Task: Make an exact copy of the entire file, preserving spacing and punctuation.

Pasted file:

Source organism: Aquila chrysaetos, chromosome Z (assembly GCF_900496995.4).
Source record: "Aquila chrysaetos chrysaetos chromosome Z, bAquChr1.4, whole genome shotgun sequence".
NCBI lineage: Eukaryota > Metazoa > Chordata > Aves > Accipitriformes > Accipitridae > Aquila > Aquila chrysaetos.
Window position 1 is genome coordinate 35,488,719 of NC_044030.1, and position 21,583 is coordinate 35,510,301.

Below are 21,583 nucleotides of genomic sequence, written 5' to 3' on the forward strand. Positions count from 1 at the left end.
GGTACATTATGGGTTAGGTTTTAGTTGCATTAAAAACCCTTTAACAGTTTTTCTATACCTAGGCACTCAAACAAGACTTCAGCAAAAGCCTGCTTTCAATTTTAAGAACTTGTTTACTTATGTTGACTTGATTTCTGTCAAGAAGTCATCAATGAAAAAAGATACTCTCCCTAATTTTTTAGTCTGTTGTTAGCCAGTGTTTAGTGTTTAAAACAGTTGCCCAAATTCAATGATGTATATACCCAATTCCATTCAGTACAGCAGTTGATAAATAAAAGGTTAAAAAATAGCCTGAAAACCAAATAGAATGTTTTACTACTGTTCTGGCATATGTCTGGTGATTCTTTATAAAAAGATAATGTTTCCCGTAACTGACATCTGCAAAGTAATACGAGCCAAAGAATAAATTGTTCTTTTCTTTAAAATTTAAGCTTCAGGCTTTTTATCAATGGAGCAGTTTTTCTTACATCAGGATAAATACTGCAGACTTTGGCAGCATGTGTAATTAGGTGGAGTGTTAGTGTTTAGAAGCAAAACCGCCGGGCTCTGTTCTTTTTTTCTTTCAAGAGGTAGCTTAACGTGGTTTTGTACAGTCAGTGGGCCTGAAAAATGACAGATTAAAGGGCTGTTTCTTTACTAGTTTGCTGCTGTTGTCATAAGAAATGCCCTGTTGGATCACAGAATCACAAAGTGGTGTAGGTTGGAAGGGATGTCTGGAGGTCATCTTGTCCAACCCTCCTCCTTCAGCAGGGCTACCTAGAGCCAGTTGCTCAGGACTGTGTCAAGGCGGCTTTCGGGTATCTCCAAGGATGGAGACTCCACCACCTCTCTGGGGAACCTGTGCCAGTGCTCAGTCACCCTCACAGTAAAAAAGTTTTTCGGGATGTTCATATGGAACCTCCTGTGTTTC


Source organism: Aquila chrysaetos, chromosome Z (assembly GCF_900496995.4).
Source record: "Aquila chrysaetos chrysaetos chromosome Z, bAquChr1.4, whole genome shotgun sequence".
NCBI lineage: Eukaryota > Metazoa > Chordata > Aves > Accipitriformes > Accipitridae > Aquila > Aquila chrysaetos.
Window position 1 is genome coordinate 35,488,719 of NC_044030.1, and position 21,583 is coordinate 35,510,301.

Below are 21,583 nucleotides of genomic sequence, written 5' to 3' on the forward strand. Positions count from 1 at the left end.
GGTACATTATGGGTTAGGTTTTAGTTGCATTAAAAACCCTTTAACAGTTTTTCTATACCTAGGCACTCAAACAAGACTTCAGCAAAAGCCTGCTTTCAATTTTAAGAACTTGTTTACTTATGTTGACTTGATTTCTGTCAAGAAGTCATCAATGAAAAAAGATACTCTCCCTAATTTTTTAGTCTGTTGTTAGCCAGTGTTTAGTGTTTAAAACAGTTGCCCAAATTCAATGATGTATATACCCAATTCCATTCAGTACAGCAGTTGATAAATAAAAGGTTAAAAAATAGCCTGAAAACCAAATAGAATGTTTTACTACTGTTCTGGCATATGTCTGGTGATTCTTTATAAAAAGATAATGTTTCCCGTAACTGACATCTGCAAAGTAATACGAGCCAAAGAATAAATTGTTCTTTTCTTTAAAATTTAAGCTTCAGGCTTTTTATCAATGGAGCAGTTTTTCTTACATCAGGATAAATACTGCAGACTTTGGCAGCATGTGTAATTAGGTGGAGTGTTAGTGTTTAGAAGCAAAACCGCCGGGCTCTGTTCTTTTTTTCTTTCAAGAGGTAGCTTAACGTGGTTTTGTACAGTCAGTGGGCCTGAAAAATGACAGATTAAAGGGCTGTTTCTTTACTAGTTTGCTGCTGTTGTCATAAGAAATGCCCTGTTGGATCACAGAATCACAAAGTGGTGTAGGTTGGAAGGGATGTCTGGAGGTCATCTTGTCCAACCCTCCTCCTTCAGCAGGGCTACCTAGAGCCAGTTGCTCAGGACTGTGTCAAGGCGGCTTTCGGGTATCTCCAAGGATGGAGACTCCACCACCTCTCTGGGGAACCTGTGCCAGTGCTCAGTCACCCTCACAGTAAAAAAGTTTTTCGGGATGTTCATATGGAACCTCCTGTGTTTC